Three Questions with Michèle Flournoy
Editor’s Note: The German Marshall Fund of the United States held a discussion with Co-Founder and CEO of the Center for a New American Security Michèle Flournoy and authors of the organization’s recent report “Forgotten Waters: Minding the GIUK Gap” on May 5 in Brussels. GMF Transatlantic Fellow Bruno Lete asked Flournoy to share her thoughts on the future of transatlantic security after the event.
Q: What do you see as the major challenges for U.S. foreign policy in the year ahead?
Michèle Flournoy: I think in the year ahead the greatest challenge is for the new administration to articulate a strategy that reassures our allies and friends and clearly communicates with our competitors and potential adversaries: how the United States will engage, how it will continue to lead in the world. There are all kinds of individual crises that may pop up whether it is North Korea, whether it is mystery from the part of Russia, whether it is further interference in democratic elections across Europe. But the underlying question is what role the United States will play — because Trump raised a lot of fundamental questions about the bipolarism in foreign policy consensus during the campaign. Now people are eager to hear what he will actually do as a president.
Q. In terms of U.S. engagement, one year after the NATO Warsaw Summit, is NATO now obsolete or needed more than ever before?
Michèle Flournoy: It is needed more than ever before. But I think even this administration is coming around to that view. There is strategic value for the United States in our Alliance, particularly when we are dealing with whether it is the challenges to the East to the resurgent Russia, or challenges to the South, in terms of how we are going to coordinate our response to Syria, to refugees, to flow of foreign fighters, and the threats of terrorism. These are all things where we are stronger and more effective when we work as an Alliance than when we do not.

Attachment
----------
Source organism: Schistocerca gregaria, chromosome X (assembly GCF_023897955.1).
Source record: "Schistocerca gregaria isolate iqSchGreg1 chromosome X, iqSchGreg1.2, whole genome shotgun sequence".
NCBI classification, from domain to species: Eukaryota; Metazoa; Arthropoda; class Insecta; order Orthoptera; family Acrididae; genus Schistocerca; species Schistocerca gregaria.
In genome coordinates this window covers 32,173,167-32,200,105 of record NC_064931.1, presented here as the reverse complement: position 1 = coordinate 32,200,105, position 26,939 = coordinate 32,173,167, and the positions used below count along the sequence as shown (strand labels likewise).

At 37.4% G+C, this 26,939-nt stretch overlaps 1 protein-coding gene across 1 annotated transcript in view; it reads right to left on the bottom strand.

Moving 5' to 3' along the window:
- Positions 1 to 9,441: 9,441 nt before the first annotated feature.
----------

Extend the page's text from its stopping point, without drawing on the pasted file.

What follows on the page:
Q: The U.S. administration has also expressed strong views on Europe stepping up its contribution to Western military efforts. What is your advice to make better burden-sharing in transatlantic defense cooperation?
Michèle Flournoy: First of all, I do think an emphasis on burden-sharing first of its odd perennials and it is important. But I think we have to be careful to look across a broader range of matrix. Yes getting to the 2 percent of GDP spending on defense within the target timeframe is an important goal and we should continue to press in that direction. But indeed there are other ways in which the Allies contribute: whether it is keeping an intelligence posture in North Atlantic to help us understand what the Russians are doing, sending troops and trainers to Afghanistan, or helping train troops in Iraq. Whatever the contribution may be all of this must be accounted for and appreciated.
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